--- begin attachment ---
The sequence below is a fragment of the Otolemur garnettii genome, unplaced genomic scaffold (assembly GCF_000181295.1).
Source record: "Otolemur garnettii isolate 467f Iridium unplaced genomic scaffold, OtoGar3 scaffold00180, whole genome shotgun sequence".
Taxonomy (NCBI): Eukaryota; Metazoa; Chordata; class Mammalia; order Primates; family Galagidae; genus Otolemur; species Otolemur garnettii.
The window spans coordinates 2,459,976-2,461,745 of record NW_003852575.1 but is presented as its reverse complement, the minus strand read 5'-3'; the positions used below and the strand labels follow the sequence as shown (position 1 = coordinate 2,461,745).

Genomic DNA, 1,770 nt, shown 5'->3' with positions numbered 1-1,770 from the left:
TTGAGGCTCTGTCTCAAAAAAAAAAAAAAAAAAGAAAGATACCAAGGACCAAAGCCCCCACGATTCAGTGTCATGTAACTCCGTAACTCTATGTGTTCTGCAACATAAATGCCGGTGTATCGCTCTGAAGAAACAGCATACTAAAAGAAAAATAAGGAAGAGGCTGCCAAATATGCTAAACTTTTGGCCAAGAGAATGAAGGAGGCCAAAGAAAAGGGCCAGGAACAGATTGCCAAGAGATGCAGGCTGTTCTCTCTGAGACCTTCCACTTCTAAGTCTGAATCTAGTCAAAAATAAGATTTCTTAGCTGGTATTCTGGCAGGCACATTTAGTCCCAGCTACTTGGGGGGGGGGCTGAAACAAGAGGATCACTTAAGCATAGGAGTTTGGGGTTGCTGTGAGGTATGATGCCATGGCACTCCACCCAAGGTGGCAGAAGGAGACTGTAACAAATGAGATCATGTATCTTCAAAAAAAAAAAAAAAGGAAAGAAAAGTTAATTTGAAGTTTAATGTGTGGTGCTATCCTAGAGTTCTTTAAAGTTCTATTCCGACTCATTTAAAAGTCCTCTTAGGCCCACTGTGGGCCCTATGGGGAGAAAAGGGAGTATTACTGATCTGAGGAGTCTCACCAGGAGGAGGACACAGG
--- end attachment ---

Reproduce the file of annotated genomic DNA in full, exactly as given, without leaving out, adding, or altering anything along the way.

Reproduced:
The sequence below is a fragment of the Otolemur garnettii genome, unplaced genomic scaffold (assembly GCF_000181295.1).
Source record: "Otolemur garnettii isolate 467f Iridium unplaced genomic scaffold, OtoGar3 scaffold00180, whole genome shotgun sequence".
Taxonomy (NCBI): Eukaryota; Metazoa; Chordata; class Mammalia; order Primates; family Galagidae; genus Otolemur; species Otolemur garnettii.
The window spans coordinates 2,459,976-2,461,745 of record NW_003852575.1 but is presented as its reverse complement, the minus strand read 5'-3'; the positions used below and the strand labels follow the sequence as shown (position 1 = coordinate 2,461,745).

Genomic DNA, 1,770 nt, shown 5'->3' with positions numbered 1-1,770 from the left:
TTGAGGCTCTGTCTCAAAAAAAAAAAAAAAAAAGAAAGATACCAAGGACCAAAGCCCCCACGATTCAGTGTCATGTAACTCCGTAACTCTATGTGTTCTGCAACATAAATGCCGGTGTATCGCTCTGAAGAAACAGCATACTAAAAGAAAAATAAGGAAGAGGCTGCCAAATATGCTAAACTTTTGGCCAAGAGAATGAAGGAGGCCAAAGAAAAGGGCCAGGAACAGATTGCCAAGAGATGCAGGCTGTTCTCTCTGAGACCTTCCACTTCTAAGTCTGAATCTAGTCAAAAATAAGATTTCTTAGCTGGTATTCTGGCAGGCACATTTAGTCCCAGCTACTTGGGGGGGGGGCTGAAACAAGAGGATCACTTAAGCATAGGAGTTTGGGGTTGCTGTGAGGTATGATGCCATGGCACTCCACCCAAGGTGGCAGAAGGAGACTGTAACAAATGAGATCATGTATCTTCAAAAAAAAAAAAAAAGGAAAGAAAAGTTAATTTGAAGTTTAATGTGTGGTGCTATCCTAGAGTTCTTTAAAGTTCTATTCCGACTCATTTAAAAGTCCTCTTAGGCCCACTGTGGGCCCTATGGGGAGAAAAGGGAGTATTACTGATCTGAGGAGTCTCACCAGGAGGAGGACACAGG